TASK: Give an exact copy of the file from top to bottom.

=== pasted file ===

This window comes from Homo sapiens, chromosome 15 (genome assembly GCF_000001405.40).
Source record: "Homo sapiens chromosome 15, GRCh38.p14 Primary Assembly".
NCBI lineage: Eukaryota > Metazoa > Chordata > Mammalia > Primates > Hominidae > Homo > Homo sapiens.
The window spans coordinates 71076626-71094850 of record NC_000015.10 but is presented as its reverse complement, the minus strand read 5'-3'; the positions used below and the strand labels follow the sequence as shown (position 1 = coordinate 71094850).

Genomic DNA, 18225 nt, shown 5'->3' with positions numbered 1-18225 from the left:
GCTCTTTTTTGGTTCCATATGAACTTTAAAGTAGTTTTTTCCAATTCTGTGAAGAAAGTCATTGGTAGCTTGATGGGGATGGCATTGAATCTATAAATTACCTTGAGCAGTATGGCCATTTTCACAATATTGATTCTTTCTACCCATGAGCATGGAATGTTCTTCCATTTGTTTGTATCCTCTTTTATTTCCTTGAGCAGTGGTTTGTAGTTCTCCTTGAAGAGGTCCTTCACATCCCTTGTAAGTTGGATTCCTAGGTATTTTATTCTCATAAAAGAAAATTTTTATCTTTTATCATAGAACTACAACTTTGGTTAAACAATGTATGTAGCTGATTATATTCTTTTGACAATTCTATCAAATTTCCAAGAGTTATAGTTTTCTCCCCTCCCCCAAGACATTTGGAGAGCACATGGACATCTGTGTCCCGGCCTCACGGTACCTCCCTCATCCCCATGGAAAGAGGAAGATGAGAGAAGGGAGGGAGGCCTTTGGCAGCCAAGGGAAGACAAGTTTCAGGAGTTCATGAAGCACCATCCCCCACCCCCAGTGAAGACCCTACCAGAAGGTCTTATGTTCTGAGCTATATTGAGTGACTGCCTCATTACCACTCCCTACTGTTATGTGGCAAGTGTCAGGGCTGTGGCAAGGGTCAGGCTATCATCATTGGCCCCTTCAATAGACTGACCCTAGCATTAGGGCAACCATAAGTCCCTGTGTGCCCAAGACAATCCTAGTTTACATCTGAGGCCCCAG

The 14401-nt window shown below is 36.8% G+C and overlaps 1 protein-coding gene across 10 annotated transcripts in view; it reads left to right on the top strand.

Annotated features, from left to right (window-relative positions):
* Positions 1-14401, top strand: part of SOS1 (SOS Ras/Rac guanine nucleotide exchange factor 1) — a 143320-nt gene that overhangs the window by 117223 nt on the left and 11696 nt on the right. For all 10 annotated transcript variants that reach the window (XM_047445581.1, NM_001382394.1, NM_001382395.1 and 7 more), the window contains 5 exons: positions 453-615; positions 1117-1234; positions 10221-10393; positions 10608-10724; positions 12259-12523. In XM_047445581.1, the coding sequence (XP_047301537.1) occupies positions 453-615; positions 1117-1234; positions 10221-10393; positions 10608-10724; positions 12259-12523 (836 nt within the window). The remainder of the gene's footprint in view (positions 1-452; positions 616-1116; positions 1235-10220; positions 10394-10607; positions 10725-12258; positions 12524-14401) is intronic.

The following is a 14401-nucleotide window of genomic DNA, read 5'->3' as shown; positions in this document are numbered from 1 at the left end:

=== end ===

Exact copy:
This window comes from Homo sapiens, chromosome 15 (genome assembly GCF_000001405.40).
Source record: "Homo sapiens chromosome 15, GRCh38.p14 Primary Assembly".
NCBI lineage: Eukaryota > Metazoa > Chordata > Mammalia > Primates > Hominidae > Homo > Homo sapiens.
The window spans coordinates 71076626-71094850 of record NC_000015.10 but is presented as its reverse complement, the minus strand read 5'-3'; the positions used below and the strand labels follow the sequence as shown (position 1 = coordinate 71094850).

Genomic DNA, 18225 nt, shown 5'->3' with positions numbered 1-18225 from the left:
GCTCTTTTTTGGTTCCATATGAACTTTAAAGTAGTTTTTTCCAATTCTGTGAAGAAAGTCATTGGTAGCTTGATGGGGATGGCATTGAATCTATAAATTACCTTGAGCAGTATGGCCATTTTCACAATATTGATTCTTTCTACCCATGAGCATGGAATGTTCTTCCATTTGTTTGTATCCTCTTTTATTTCCTTGAGCAGTGGTTTGTAGTTCTCCTTGAAGAGGTCCTTCACATCCCTTGTAAGTTGGATTCCTAGGTATTTTATTCTCATAAAAGAAAATTTTTATCTTTTATCATAGAACTACAACTTTGGTTAAACAATGTATGTAGCTGATTATATTCTTTTGACAATTCTATCAAATTTCCAAGAGTTATAGTTTTCTCCCCTCCCCCAAGACATTTGGAGAGCACATGGACATCTGTGTCCCGGCCTCACGGTACCTCCCTCATCCCCATGGAAAGAGGAAGATGAGAGAAGGGAGGGAGGCCTTTGGCAGCCAAGGGAAGACAAGTTTCAGGAGTTCATGAAGCACCATCCCCCACCCCCAGTGAAGACCCTACCAGAAGGTCTTATGTTCTGAGCTATATTGAGTGACTGCCTCATTACCACTCCCTACTGTTATGTGGCAAGTGTCAGGGCTGTGGCAAGGGTCAGGCTATCATCATTGGCCCCTTCAATAGACTGACCCTAGCATTAGGGCAACCATAAGTCCCTGTGTGCCCAAGACAATCCTAGTTTACATCTGAGGCCCCAG

The 14401-nt window shown below is 36.8% G+C and overlaps 1 protein-coding gene across 10 annotated transcripts in view; it reads left to right on the top strand.

Annotated features, from left to right (window-relative positions):
* Positions 1-14401, top strand: part of SOS1 (SOS Ras/Rac guanine nucleotide exchange factor 1) — a 143320-nt gene that overhangs the window by 117223 nt on the left and 11696 nt on the right. For all 10 annotated transcript variants that reach the window (XM_047445581.1, NM_001382394.1, NM_001382395.1 and 7 more), the window contains 5 exons: positions 453-615; positions 1117-1234; positions 10221-10393; positions 10608-10724; positions 12259-12523. In XM_047445581.1, the coding sequence (XP_047301537.1) occupies positions 453-615; positions 1117-1234; positions 10221-10393; positions 10608-10724; positions 12259-12523 (836 nt within the window). The remainder of the gene's footprint in view (positions 1-452; positions 616-1116; positions 1235-10220; positions 10394-10607; positions 10725-12258; positions 12524-14401) is intronic.

The following is a 14401-nucleotide window of genomic DNA, read 5'->3' as shown; positions in this document are numbered from 1 at the left end: